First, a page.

The pharmaceutical industry again finds itself feeling heat from Vice President Al Gore for its direct-to-consumer advertising of prescription drugs. Vice President Gore at last night's presidential debate signaled again that, if elected, he may support initiatives to curtail DTC advertising of Rx drugs. Responding to a question about the rising costs of Rx products, he cited increased ad spending as a reason. Pharmaceutical companies "are now spending more money on advertising and promotion--you see all these ads--than they are on research and development,'' he said.
Vice President Gore has made similar statements on the campaign trail, even mentioning Schering-Plough Corp.'s Claritin as an example of perhaps an overly advertised product. But so far the vice president hasn't put forth any specific proposals for curbing DTC advertising, said several people familiar with the matter. Calls to the Gore campaign were not immediately returned.
Some ad industry officials expect Vice President Gore to be sympathetic to congressional initiatives to limit DTC and other drug promotions as part of broader efforts to lower Rx drug costs. That possibility might increase if Vice President Gore becomes president and Democrats gain control of either or both houses of Congress. Last summer, U.S. Rep. Pete Stark (D., Calif.) proposed legislation to halt a tax deduction for any pharmaceutical ad that fails to spend half its space or time on possible risks and side effects and the Democrat said DTC's growth was boosting drug costs.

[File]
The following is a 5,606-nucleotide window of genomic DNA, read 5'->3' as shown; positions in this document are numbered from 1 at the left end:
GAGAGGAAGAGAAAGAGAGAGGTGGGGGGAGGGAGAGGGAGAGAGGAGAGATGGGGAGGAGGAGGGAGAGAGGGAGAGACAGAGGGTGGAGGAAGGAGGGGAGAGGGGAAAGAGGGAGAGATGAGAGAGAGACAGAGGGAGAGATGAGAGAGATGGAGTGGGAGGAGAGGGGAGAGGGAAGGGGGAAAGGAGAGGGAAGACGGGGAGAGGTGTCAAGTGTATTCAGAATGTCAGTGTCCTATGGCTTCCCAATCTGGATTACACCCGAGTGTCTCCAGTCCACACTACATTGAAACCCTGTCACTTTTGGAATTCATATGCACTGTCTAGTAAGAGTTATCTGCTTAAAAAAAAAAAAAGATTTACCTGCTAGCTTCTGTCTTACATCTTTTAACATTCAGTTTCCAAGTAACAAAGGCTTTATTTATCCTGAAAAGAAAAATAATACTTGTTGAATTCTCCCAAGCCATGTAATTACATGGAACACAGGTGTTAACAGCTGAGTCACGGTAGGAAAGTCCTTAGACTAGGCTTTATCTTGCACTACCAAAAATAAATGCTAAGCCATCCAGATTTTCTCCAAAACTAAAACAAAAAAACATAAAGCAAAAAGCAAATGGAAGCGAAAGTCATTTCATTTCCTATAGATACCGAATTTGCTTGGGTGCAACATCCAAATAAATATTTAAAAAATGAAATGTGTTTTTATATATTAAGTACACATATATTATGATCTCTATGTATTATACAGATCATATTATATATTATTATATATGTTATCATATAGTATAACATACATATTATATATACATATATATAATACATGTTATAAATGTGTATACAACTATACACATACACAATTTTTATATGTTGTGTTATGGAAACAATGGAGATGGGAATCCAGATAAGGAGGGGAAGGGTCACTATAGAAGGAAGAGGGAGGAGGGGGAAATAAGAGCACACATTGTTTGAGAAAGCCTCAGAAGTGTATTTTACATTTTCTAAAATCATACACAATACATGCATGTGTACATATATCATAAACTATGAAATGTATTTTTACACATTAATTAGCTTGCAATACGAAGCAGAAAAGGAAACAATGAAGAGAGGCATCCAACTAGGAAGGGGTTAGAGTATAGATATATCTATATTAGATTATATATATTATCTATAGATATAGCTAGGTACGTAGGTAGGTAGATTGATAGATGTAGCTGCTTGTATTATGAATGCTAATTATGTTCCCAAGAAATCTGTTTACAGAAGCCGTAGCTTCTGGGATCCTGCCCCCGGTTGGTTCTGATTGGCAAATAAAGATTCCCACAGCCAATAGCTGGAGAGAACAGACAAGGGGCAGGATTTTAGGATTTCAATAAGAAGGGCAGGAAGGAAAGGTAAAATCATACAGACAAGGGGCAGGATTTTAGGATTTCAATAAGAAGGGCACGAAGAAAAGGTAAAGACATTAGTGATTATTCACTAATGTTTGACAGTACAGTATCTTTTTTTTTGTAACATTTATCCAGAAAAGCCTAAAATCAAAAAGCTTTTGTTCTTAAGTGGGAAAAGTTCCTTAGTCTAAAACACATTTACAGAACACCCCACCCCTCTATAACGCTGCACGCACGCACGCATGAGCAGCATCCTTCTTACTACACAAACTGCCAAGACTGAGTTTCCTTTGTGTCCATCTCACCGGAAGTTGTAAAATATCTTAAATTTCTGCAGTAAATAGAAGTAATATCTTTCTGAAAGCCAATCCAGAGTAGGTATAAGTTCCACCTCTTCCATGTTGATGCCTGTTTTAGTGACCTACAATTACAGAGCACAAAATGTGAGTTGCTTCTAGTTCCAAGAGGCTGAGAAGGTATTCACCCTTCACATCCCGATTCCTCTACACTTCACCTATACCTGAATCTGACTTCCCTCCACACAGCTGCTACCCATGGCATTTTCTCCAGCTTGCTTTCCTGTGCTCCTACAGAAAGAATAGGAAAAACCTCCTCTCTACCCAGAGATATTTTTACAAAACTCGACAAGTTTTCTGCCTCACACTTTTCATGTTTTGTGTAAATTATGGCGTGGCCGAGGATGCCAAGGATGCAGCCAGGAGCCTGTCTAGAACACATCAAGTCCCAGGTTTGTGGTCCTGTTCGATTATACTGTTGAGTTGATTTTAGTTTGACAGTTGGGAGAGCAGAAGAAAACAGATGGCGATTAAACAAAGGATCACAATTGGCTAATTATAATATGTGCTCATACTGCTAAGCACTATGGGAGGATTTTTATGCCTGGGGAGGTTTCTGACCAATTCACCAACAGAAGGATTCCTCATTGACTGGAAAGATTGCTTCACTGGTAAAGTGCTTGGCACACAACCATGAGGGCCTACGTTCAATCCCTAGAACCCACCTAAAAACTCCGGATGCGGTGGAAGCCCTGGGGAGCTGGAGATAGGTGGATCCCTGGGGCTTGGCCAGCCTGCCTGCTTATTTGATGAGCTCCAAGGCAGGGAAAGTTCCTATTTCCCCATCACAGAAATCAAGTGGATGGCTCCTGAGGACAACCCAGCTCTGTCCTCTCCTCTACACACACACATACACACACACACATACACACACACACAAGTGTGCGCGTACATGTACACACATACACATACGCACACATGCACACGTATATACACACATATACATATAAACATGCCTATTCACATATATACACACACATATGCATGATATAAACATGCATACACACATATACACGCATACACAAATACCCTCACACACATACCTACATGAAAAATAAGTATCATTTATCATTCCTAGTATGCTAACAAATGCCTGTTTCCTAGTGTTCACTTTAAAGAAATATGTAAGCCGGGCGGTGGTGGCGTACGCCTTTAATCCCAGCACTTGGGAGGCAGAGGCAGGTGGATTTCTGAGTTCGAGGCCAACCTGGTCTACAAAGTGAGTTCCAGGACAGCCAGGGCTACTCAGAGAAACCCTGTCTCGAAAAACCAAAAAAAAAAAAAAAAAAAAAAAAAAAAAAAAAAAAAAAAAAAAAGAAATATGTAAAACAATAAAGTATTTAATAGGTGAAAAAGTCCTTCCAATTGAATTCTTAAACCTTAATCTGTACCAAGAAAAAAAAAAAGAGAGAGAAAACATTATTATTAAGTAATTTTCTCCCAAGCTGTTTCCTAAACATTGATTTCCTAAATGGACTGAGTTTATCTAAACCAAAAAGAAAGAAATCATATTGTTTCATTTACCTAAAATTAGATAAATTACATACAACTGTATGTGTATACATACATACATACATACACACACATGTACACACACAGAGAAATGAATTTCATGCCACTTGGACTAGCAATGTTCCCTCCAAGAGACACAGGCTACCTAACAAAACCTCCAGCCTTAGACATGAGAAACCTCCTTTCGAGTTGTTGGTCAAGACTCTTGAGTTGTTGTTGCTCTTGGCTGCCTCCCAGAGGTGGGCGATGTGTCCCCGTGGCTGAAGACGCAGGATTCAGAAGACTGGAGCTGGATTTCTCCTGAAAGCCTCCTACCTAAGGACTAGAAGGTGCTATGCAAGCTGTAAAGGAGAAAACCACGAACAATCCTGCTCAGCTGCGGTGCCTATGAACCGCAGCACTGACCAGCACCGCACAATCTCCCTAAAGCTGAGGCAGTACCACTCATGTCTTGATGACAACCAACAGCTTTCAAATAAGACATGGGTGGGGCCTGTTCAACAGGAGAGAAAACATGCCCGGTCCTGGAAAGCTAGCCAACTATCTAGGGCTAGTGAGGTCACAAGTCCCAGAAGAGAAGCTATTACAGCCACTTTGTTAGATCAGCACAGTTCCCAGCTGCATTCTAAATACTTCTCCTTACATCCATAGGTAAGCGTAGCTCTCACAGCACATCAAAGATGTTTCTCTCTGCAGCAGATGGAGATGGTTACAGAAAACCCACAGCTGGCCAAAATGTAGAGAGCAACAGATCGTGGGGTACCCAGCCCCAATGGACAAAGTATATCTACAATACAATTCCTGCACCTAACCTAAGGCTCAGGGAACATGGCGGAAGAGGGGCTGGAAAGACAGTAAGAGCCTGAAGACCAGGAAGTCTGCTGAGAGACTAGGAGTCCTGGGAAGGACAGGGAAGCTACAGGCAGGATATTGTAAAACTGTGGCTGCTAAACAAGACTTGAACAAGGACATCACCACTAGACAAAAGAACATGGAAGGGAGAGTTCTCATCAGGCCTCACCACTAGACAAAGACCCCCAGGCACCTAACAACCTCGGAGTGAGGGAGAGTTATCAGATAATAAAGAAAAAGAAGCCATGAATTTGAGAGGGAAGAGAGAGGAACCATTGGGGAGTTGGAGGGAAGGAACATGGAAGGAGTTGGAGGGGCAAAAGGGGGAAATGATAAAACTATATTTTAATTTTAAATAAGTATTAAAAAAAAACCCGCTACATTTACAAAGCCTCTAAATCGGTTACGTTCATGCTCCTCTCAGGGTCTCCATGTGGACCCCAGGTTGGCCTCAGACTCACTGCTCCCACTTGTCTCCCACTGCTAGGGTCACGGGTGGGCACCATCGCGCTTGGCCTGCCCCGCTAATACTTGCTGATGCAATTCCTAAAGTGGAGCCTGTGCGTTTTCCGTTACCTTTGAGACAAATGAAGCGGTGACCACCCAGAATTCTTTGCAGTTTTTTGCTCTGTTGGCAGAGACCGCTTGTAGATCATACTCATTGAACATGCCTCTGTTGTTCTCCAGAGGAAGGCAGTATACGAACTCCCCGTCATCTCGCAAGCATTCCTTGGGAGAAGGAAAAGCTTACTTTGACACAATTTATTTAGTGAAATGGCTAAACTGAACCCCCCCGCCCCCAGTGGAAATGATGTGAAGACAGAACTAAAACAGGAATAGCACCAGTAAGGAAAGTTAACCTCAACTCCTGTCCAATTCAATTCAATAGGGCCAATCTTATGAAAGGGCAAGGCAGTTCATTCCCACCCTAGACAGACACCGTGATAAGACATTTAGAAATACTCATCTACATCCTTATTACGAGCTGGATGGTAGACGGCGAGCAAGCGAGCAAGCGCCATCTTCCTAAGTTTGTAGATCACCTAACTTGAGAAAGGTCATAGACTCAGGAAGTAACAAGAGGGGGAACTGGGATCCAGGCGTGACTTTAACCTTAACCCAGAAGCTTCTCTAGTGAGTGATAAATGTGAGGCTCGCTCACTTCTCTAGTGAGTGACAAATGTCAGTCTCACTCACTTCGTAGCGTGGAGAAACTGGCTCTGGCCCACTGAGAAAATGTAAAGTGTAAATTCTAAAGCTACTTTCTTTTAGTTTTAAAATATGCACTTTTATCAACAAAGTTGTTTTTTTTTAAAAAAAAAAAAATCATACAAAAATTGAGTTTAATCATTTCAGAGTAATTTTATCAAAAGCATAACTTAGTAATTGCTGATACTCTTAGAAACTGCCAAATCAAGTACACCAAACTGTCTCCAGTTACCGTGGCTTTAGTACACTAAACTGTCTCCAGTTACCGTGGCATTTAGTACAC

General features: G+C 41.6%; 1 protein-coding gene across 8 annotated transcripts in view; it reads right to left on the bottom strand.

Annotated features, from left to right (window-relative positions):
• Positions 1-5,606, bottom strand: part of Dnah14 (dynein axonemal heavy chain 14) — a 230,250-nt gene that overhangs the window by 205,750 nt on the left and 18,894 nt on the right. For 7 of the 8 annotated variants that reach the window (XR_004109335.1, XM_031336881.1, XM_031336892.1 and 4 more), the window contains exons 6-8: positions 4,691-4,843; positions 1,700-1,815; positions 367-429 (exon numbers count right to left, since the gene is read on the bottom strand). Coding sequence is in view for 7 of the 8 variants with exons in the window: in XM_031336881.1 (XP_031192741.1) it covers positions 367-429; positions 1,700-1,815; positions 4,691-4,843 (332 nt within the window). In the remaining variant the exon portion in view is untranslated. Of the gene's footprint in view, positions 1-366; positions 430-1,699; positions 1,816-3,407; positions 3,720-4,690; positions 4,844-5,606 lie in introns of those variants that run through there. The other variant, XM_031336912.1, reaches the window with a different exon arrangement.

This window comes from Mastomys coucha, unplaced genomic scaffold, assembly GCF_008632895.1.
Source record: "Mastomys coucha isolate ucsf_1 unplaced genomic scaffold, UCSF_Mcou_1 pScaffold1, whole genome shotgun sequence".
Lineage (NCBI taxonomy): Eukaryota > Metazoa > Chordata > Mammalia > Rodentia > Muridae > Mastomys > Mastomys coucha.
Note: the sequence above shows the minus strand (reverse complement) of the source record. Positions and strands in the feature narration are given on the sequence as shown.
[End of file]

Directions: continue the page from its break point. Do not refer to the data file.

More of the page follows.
Responding to the vice president, Adonis Hoffman, senior VP-general counsel at the American Association of Advertising Agencies, said on Oct. 18: "There are a number of factors that contribute to the increased cost of prescription drugs, not the least of which is the cost of research and development. Direct-to-consumer advertising of prescription drugs provides valuable information to consumer or potential consumers on treatments risks and side effects.''
A spokeswoman for the Pharmaceutical Research & Manufacturers of America said DTC is "important for patients'' and "empowers'' them. She also disputed Vice President Gore's statements on the promotional spending front, providing figures that show drug companies spent $24 billion in 1999 on research and development and $13.9 billion on promotional efforts, more than half of which was spent on free samples. She said it was "far too hypothetical'' to speculate on what a Gore administration might do to legislate DTC.
Copyright October 2000, Crain Communications Inc.